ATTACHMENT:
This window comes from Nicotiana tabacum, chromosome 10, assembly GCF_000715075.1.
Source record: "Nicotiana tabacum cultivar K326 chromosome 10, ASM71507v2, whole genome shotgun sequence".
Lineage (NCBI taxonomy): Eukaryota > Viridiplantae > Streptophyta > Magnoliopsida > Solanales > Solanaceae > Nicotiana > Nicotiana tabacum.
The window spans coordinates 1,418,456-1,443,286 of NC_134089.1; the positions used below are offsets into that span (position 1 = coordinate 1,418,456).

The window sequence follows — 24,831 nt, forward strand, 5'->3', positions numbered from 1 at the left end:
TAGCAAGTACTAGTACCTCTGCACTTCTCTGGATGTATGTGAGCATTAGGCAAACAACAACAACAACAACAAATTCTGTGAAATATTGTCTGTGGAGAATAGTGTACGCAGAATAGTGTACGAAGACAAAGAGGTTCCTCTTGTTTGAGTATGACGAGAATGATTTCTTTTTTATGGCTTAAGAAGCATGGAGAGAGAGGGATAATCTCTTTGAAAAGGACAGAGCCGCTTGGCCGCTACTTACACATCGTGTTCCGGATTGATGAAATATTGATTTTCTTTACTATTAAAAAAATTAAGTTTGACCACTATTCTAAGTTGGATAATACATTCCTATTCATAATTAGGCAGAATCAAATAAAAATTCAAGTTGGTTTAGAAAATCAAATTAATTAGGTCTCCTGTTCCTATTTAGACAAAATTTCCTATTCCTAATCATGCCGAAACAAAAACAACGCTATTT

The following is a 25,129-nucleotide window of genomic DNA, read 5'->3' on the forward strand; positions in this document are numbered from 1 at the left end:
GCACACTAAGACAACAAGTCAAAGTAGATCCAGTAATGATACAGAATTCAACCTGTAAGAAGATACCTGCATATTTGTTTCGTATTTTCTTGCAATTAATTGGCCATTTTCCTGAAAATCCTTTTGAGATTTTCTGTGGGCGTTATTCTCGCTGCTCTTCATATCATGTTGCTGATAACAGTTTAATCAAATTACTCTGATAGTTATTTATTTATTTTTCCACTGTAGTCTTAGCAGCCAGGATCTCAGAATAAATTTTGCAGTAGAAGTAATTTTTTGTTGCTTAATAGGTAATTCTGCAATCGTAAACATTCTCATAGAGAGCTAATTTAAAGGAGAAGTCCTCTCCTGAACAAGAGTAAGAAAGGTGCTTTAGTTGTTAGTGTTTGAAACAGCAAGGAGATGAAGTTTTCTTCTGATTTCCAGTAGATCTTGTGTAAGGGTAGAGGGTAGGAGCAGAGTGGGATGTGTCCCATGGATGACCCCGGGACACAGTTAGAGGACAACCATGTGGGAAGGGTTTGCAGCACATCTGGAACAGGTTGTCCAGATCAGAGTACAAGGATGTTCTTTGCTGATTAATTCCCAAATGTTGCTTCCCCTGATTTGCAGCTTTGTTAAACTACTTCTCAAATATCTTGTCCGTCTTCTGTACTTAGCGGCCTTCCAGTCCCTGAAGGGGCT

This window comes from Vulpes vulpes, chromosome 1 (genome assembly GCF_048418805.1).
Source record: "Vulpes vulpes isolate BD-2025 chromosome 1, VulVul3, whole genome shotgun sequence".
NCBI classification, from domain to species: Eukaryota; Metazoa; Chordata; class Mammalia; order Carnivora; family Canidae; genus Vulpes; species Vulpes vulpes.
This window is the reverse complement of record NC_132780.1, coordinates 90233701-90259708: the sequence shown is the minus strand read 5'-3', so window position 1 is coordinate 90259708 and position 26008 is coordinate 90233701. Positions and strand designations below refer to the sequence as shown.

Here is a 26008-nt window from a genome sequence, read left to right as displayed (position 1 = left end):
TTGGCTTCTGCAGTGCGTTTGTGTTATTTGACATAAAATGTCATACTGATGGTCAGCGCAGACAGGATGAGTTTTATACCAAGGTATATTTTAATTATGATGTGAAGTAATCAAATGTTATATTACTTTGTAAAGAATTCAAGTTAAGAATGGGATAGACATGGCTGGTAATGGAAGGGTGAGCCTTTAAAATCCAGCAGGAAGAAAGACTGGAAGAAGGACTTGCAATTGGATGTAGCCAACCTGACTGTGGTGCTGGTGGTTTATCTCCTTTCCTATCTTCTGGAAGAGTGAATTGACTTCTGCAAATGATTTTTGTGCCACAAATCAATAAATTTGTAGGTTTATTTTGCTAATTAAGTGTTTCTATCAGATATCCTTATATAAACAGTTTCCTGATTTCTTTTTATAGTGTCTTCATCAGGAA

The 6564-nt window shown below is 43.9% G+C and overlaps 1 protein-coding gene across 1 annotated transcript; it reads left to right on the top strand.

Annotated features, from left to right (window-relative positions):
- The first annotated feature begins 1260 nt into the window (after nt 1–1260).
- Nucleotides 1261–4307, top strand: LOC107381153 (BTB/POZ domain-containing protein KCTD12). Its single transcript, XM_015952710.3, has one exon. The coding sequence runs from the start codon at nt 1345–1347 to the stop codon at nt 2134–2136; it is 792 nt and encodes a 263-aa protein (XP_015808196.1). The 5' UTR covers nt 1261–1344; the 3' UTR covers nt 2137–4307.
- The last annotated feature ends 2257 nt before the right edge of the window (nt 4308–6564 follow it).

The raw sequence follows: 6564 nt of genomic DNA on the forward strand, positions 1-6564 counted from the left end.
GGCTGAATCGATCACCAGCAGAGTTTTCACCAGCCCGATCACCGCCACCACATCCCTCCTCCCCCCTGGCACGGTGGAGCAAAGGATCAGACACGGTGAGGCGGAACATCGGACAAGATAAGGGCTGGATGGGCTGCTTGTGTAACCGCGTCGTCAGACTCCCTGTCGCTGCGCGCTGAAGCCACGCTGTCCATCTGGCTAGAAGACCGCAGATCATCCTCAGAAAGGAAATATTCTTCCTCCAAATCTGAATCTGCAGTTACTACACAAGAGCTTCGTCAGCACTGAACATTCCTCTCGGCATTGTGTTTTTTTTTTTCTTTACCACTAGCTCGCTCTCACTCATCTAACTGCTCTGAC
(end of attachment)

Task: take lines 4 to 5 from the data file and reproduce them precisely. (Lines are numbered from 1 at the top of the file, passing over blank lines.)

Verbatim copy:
The window spans coordinates 1,418,456-1,443,286 of NC_134089.1; the positions used below are offsets into that span (position 1 = coordinate 1,418,456).

The window sequence follows — 24,831 nt, forward strand, 5'->3', positions numbered from 1 at the left end: